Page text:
Consolidating mortgage home equity loan
Home equity loans exploded in popularity after the Tax Reform Act of 1986, as they provided a way for consumers to get around one of its main provisions—the elimination of deductions for the interest on most consumer purchases.
The Act left in place one big exception: interest in the service of residence-based debt.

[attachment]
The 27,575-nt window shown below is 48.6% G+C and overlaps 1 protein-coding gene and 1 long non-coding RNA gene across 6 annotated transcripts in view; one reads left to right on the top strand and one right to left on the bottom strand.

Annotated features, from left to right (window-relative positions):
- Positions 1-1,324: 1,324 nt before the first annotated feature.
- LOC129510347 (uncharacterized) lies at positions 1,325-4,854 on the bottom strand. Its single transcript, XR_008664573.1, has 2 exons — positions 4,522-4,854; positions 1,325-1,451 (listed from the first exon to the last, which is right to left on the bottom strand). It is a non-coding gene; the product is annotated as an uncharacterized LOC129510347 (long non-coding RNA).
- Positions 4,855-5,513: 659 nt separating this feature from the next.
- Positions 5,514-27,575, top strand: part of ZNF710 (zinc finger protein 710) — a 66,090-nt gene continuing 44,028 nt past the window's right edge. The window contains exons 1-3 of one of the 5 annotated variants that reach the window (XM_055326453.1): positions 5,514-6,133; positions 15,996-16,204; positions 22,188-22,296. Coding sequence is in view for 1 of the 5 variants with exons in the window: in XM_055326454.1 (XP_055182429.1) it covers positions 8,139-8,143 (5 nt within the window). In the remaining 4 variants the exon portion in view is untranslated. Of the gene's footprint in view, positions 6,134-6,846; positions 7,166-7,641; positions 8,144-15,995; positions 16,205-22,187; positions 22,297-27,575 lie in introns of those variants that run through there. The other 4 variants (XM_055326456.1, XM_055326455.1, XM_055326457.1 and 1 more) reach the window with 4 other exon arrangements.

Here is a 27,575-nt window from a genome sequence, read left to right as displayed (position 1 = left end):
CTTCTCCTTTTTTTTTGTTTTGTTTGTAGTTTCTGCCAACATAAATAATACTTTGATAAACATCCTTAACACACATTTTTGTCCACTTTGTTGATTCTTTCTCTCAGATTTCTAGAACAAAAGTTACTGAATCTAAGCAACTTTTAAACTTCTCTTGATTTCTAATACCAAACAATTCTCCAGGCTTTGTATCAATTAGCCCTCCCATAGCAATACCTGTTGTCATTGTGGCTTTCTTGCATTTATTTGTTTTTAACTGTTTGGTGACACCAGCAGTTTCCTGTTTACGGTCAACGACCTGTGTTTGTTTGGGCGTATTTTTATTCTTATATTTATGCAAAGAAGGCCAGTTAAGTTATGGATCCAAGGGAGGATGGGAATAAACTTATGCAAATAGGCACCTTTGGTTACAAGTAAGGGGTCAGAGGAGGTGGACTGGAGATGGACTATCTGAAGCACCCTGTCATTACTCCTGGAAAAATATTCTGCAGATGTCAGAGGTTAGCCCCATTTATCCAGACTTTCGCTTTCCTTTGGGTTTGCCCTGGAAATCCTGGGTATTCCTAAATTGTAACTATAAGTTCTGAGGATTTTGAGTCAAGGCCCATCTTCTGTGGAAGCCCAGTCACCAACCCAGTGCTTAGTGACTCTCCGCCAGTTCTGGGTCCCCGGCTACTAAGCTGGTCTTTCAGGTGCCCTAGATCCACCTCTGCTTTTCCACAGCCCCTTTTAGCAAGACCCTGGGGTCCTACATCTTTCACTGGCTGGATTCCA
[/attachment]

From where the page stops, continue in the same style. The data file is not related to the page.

The interest rate on a home equity loan—although higher than that of a first mortgage—is much lower than that on credit cards and other consumer loans.Be aware that home-equity loans can carry risks, too.The main problem with home-equity loans is that they can seem an all-too-easy solution for a borrower who may have fallen into a perpetual cycle of spending, borrowing, spending, and sinking deeper into debt.The loan amount is based on the difference between the home's current market value and the homeowner's mortgage balance due. Your equity in the home serves as collateral for the lender.The amount a homeowner is allowed to borrow will be partially based on a combined loan-to-value (CLTV) ratio of 80% to 90% of the home’s appraised value.